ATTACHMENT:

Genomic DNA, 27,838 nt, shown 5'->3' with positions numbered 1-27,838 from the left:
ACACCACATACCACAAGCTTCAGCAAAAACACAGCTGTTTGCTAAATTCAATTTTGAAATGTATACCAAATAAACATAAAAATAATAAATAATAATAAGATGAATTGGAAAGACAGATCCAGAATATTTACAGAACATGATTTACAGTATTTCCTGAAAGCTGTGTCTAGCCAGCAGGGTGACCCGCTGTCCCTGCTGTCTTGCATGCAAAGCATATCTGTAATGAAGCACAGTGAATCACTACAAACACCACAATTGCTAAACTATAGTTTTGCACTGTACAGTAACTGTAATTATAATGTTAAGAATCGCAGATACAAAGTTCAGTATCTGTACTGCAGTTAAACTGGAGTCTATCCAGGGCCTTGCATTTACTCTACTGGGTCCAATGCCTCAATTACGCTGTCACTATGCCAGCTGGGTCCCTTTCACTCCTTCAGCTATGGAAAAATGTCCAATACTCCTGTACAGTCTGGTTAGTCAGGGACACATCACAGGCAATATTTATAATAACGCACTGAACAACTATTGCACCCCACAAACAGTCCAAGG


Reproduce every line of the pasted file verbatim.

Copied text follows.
Genomic DNA, 27,838 nt, shown 5'->3' with positions numbered 1-27,838 from the left:
ACACCACATACCACAAGCTTCAGCAAAAACACAGCTGTTTGCTAAATTCAATTTTGAAATGTATACCAAATAAACATAAAAATAATAAATAATAATAAGATGAATTGGAAAGACAGATCCAGAATATTTACAGAACATGATTTACAGTATTTCCTGAAAGCTGTGTCTAGCCAGCAGGGTGACCCGCTGTCCCTGCTGTCTTGCATGCAAAGCATATCTGTAATGAAGCACAGTGAATCACTACAAACACCACAATTGCTAAACTATAGTTTTGCACTGTACAGTAACTGTAATTATAATGTTAAGAATCGCAGATACAAAGTTCAGTATCTGTACTGCAGTTAAACTGGAGTCTATCCAGGGCCTTGCATTTACTCTACTGGGTCCAATGCCTCAATTACGCTGTCACTATGCCAGCTGGGTCCCTTTCACTCCTTCAGCTATGGAAAAATGTCCAATACTCCTGTACAGTCTGGTTAGTCAGGGACACATCACAGGCAATATTTATAATAACGCACTGAACAACTATTGCACCCCACAAACAGTCCAAGG